The roof can be made from recycled rubber or zinc, with the option of a sloping sedum roof that integrates the attractive greenery of the garden with the structure, literally living up to the name; green building. A planted ‘living’ green roof system can support a flower bed, which will adorn a studio top like a hat pinned with decorative flowers. The exterior cladding is made up of premium Western Red Cedar wood cladding, which also acts as an effective thermal insulator, while displaying a rich colour which ages beautifully, due to natural internal oils, which prevent the need for the wood to be treated with environmentally harmful chemicals. The exterior acts as an inviting display, nestled into nature’s hands, while the interior acts as a hollowed out retreat of modernity, style and immaculate design.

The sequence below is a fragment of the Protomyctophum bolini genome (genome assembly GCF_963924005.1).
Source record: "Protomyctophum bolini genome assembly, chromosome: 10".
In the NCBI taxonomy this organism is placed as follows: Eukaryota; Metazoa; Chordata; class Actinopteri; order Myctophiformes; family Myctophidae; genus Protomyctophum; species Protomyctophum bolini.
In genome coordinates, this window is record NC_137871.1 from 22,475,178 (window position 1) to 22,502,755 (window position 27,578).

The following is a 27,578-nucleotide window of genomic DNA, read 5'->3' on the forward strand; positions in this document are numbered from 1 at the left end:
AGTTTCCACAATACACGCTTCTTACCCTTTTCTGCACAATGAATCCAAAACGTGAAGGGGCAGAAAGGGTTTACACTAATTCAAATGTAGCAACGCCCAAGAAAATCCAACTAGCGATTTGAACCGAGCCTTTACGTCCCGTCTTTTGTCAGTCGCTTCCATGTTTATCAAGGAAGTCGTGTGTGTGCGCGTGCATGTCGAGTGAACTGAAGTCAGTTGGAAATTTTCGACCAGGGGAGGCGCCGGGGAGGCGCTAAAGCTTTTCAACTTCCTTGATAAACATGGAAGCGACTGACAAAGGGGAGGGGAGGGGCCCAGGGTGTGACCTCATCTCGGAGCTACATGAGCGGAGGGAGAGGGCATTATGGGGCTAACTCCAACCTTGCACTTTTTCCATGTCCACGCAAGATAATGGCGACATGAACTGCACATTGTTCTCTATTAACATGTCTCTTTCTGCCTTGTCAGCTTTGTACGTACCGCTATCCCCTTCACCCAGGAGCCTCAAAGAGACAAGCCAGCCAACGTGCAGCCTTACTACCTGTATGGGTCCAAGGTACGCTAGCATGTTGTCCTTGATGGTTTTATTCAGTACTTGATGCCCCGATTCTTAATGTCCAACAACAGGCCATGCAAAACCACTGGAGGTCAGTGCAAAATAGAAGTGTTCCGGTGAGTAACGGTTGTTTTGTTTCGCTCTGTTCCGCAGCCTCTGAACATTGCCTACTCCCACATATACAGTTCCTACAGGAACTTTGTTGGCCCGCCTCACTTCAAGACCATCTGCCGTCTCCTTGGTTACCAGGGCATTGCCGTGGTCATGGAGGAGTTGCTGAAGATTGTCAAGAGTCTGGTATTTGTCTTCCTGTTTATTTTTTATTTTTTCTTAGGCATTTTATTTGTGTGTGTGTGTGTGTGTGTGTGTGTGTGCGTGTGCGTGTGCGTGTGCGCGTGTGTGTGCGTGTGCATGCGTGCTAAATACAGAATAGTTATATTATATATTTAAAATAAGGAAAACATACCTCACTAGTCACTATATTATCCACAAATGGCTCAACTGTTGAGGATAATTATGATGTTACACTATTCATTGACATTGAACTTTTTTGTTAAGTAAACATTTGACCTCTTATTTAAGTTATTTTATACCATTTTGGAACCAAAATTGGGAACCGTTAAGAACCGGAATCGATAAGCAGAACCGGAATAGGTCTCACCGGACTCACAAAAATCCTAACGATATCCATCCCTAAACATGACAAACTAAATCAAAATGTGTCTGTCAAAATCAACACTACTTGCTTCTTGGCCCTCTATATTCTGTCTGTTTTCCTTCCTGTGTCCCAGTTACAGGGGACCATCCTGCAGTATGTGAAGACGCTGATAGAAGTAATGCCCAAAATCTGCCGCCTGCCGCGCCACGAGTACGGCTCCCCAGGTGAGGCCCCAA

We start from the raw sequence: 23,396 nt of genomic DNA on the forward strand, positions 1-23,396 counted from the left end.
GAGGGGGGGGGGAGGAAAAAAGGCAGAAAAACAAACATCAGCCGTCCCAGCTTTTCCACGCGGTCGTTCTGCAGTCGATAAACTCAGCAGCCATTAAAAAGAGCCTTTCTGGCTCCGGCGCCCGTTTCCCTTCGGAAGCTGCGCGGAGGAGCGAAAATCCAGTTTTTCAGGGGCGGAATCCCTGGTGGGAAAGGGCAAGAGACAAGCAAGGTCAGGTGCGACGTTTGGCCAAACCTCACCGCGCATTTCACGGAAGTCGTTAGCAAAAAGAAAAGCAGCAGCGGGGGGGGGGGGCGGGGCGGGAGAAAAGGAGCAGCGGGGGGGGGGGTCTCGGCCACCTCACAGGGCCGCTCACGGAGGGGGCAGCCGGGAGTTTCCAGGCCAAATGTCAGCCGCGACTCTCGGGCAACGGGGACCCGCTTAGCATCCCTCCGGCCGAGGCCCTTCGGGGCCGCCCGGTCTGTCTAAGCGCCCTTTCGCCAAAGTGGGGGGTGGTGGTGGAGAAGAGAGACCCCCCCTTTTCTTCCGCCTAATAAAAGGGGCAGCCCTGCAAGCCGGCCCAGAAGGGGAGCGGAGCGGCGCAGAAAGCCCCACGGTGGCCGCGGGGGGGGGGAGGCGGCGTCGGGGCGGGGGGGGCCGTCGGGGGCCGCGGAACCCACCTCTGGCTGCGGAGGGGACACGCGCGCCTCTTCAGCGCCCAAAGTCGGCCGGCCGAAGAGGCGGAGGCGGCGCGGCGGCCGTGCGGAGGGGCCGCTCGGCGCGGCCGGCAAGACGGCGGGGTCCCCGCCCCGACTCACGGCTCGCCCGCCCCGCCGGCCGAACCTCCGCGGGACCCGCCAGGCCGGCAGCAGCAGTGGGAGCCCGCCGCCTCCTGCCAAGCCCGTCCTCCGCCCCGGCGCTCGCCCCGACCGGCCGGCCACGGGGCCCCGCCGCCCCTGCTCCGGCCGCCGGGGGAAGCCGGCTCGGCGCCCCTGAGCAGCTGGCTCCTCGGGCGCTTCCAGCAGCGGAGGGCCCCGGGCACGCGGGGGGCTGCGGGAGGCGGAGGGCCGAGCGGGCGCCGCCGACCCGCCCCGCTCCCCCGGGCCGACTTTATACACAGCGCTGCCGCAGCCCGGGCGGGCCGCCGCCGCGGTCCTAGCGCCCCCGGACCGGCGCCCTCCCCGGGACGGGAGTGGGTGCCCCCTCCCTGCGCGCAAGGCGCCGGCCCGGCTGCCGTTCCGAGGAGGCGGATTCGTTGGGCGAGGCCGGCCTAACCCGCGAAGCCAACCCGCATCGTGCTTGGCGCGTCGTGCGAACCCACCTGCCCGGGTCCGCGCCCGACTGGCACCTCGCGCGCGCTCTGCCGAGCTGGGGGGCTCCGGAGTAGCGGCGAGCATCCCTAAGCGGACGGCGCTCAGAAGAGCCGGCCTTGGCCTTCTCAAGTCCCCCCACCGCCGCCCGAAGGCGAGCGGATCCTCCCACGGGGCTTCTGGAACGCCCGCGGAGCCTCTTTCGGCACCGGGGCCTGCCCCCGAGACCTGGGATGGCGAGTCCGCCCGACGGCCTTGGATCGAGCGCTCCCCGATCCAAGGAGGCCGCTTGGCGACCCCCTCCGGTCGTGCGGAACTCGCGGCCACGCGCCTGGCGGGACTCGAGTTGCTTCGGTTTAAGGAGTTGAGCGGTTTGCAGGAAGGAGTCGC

Although one green building may seem like a drop in the ocean compared to larger scale influences, such as deforestation and city pollution. However, the road to recovery starts with a single footstep. By rejecting to join a relentless force of environmental destruction, the impact is lessened and a new trend is set. Decorated Shed garden buildings provide shining examples of why green built spaces are so attractive. Just as an extension, garden buildings add extra space and value to a home but unlike an extension, they provide a private retreat that is energy efficient and cost effective, as a dazzling gemstone of investment, set in the emerald cushion of the garden, while standing as a stroke of engineering brilliance, in its own right.

Tuesday, 14 September 2010

Trophy hunting

Trophy or 'sport' hunting has been used as a conservation measure, with the money hunters pay then used to help protect a wider population of animals. For example, in Tanzania quotas of lions and leopards are shot each year by trophy hunters.